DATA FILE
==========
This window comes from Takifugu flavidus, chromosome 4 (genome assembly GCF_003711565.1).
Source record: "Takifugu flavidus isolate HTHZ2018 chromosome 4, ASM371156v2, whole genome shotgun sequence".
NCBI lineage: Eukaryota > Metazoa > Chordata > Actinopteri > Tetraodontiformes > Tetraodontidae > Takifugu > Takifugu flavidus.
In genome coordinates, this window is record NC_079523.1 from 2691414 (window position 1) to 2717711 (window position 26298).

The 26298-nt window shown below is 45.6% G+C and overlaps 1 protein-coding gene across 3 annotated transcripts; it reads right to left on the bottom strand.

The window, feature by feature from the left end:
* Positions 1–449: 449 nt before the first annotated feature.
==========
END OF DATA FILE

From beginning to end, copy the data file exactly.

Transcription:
This window comes from Takifugu flavidus, chromosome 4 (genome assembly GCF_003711565.1).
Source record: "Takifugu flavidus isolate HTHZ2018 chromosome 4, ASM371156v2, whole genome shotgun sequence".
NCBI lineage: Eukaryota > Metazoa > Chordata > Actinopteri > Tetraodontiformes > Tetraodontidae > Takifugu > Takifugu flavidus.
In genome coordinates, this window is record NC_079523.1 from 2691414 (window position 1) to 2717711 (window position 26298).

The 26298-nt window shown below is 45.6% G+C and overlaps 1 protein-coding gene across 3 annotated transcripts; it reads right to left on the bottom strand.

The window, feature by feature from the left end:
* Positions 1–449: 449 nt before the first annotated feature.